Northern Life, Greater Sudbury’s community newspaper, gave Republic of Mining.com permission to post Bill Bradley’s article. www.northernlife.ca
Canadian Arrow Mines Given Award by Chief
Though some prospectors fumed about consulting with First Nations at the provincial Mining Act consultations last week in
Greater Sudbury, one upstart junior company has already shown it can be done.
Kim Tyler, president of Sudbury-based Canadian Arrow Mines, with over a dozen properties in northwestern Ontario, is comfortable
with a new emphasis by the Ministry of Northern Development and Mines on dealing properly with First Nations and environmental concerns.
The province is hosting meetings across Ontario as part of an effort to modernize the Mining Act.
“Dealing with First Nations is easy. Try knocking on their door first. Inform them who you are, what you are doing and what
opportunities there are for their members in terms of future jobs,” Tyler said at the sessions.
He credits his sensitivity to Aboriginals and the environment to growing up in Sudbury and working internationally for major companies,
like Rio Tinto.
“Look at what the former Inco and Falconbridge management were dealt with in the 1980s – a mess from 100 years of mining. But they made a huge difference in 20 years. Look around you. I was impressed myself.”
Tyler said his work as a geologist with Rio Tinto instilled in him, and other staff, a respect for the environment.
“Management at Rio Tinto made sure our practices in the field had to be above the standards mandated by regulators. That was
their management style and this is common today in most major mining companies. It is the modern way of doing things,” he said.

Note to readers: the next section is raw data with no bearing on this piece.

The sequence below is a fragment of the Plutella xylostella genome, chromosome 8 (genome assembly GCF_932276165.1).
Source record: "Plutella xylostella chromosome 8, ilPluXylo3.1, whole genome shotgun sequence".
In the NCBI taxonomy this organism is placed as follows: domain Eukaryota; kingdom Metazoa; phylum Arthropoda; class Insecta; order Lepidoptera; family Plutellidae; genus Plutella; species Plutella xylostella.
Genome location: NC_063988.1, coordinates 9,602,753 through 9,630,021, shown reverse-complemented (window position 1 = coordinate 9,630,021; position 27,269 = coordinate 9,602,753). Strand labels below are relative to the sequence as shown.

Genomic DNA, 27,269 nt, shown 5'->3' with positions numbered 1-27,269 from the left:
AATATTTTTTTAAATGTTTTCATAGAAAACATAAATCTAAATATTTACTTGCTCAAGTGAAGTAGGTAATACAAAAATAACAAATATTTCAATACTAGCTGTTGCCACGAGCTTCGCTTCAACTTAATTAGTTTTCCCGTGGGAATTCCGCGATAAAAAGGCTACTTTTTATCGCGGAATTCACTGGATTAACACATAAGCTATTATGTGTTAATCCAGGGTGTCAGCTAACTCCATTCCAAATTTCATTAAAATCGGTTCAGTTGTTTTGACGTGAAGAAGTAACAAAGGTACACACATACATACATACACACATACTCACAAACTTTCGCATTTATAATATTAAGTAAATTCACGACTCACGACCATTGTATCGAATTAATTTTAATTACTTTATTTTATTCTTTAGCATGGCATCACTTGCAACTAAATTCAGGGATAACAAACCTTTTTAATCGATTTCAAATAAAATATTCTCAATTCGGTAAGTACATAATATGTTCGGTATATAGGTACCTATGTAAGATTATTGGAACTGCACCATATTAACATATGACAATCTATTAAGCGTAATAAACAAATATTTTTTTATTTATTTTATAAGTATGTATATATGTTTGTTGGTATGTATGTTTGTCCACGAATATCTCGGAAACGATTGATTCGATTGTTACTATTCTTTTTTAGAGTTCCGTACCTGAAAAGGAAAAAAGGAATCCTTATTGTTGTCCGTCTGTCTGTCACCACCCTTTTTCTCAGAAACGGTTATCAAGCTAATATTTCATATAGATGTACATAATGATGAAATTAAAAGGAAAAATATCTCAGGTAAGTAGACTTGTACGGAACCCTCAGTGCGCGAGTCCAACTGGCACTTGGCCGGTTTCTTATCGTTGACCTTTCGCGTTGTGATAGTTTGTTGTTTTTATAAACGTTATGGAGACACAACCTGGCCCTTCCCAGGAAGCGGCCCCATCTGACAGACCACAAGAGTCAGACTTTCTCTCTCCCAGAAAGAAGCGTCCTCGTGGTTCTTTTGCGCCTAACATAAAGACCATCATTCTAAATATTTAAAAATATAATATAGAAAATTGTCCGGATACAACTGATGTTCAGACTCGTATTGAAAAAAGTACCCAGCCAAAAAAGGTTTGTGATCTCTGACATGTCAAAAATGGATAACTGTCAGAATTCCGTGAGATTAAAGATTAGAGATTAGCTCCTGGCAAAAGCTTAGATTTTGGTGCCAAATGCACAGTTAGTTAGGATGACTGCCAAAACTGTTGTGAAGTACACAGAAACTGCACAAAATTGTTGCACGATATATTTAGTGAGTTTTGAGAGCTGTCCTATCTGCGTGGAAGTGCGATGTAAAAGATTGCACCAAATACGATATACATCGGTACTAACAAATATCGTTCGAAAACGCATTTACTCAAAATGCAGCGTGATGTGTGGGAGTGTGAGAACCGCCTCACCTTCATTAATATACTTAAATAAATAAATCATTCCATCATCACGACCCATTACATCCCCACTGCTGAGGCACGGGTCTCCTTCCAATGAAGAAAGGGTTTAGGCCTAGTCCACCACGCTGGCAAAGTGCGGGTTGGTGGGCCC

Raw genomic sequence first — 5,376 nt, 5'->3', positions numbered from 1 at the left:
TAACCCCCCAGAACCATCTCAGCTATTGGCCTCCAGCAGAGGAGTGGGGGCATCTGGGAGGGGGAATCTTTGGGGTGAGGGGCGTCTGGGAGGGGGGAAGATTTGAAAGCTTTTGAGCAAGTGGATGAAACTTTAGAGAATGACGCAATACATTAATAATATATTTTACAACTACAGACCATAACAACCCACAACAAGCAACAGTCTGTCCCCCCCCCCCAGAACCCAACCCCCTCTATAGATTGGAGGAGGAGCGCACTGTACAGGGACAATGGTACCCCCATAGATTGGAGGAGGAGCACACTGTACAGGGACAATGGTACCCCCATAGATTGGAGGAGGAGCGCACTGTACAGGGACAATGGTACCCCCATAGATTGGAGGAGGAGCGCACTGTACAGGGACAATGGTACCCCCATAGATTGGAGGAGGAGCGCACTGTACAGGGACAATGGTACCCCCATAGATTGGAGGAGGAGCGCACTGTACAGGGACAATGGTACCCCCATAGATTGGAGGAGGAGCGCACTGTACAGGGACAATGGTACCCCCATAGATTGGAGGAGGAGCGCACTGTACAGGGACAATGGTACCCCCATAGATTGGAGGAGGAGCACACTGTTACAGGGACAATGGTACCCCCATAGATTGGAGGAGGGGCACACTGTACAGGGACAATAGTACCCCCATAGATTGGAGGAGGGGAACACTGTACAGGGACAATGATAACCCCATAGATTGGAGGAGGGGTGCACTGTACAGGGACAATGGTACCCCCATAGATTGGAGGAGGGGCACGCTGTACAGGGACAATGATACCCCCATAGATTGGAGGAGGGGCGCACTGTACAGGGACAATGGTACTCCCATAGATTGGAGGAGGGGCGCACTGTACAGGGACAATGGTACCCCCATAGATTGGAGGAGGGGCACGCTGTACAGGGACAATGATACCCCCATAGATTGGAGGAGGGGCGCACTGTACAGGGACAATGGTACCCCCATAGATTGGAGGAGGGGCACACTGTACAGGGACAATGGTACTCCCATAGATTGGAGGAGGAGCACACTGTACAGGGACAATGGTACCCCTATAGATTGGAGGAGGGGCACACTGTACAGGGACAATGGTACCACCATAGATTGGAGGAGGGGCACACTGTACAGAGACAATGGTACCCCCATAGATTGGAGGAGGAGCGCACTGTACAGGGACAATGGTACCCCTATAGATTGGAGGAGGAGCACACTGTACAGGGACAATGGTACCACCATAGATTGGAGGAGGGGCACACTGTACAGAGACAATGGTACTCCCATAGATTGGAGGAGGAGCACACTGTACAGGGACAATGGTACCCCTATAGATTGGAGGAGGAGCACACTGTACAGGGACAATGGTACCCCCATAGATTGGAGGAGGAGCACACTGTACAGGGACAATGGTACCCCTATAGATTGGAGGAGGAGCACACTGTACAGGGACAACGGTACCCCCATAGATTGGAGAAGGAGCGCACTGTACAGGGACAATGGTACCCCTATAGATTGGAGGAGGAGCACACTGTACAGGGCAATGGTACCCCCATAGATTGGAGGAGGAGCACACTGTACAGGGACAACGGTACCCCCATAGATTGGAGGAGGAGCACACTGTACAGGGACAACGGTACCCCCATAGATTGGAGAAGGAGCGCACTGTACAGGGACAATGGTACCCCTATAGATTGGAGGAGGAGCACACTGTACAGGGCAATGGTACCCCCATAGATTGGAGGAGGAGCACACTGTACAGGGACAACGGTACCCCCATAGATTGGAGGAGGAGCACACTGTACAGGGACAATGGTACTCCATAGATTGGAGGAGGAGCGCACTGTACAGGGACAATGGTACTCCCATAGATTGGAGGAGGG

“Dealing with First Nations is easy. Try knocking on their door first.”
KIM TYLER President, Canadian Arrow Mines
Tyler won an award from Grand Chief Arnold, representing Anishinawbe Nation communities in Treaty 3 in the northwest, for his business relations successes with them.
He also won the Developer of the Year Award at the Northwestern Ontario Mines and Minerals Symposium in Thunder Bay in April for the quality of the company’s field work and for getting their development project quickly underway.
He noted that just being sensitive to the different Aboriginal culture is key.
“When I went to go into their ceremonial structure, I made sure I asked the chief if I was doing anything wrong. He just shrugged and said go on in,” said Tyler.
In many cases, first Nations have never been consulted directly by those companies doing exploration work in their traditional territory, he said.
“Private companies may have an advantage with Aboriginals because we are not government and do not have any past history with them in most cases.”
Canadian Arrow has also held consultations with nonnatives in areas they are interested in.
“Sometimes non-natives have little experience with mining activity. Many towns were based on the forestry industry and in places, that has collapsed. But they need to be talked to about how minimum the effect of mining is on the area,” he said.
Some prospectors attending the meeting fumed they were not being properly consulted and bolted from the room. Tyler said he thought the consultations may have been too fast-tracked for some people and he hoped all would turn out for the best.
Other Mining Act consultation meetings were held in Timmins (Aug. 11). Next will be Thunder Bay (Aug. 18), Kingston (Aug. 28) and Toronto (Sept. 8).
For more information phone 1-888-415-9845.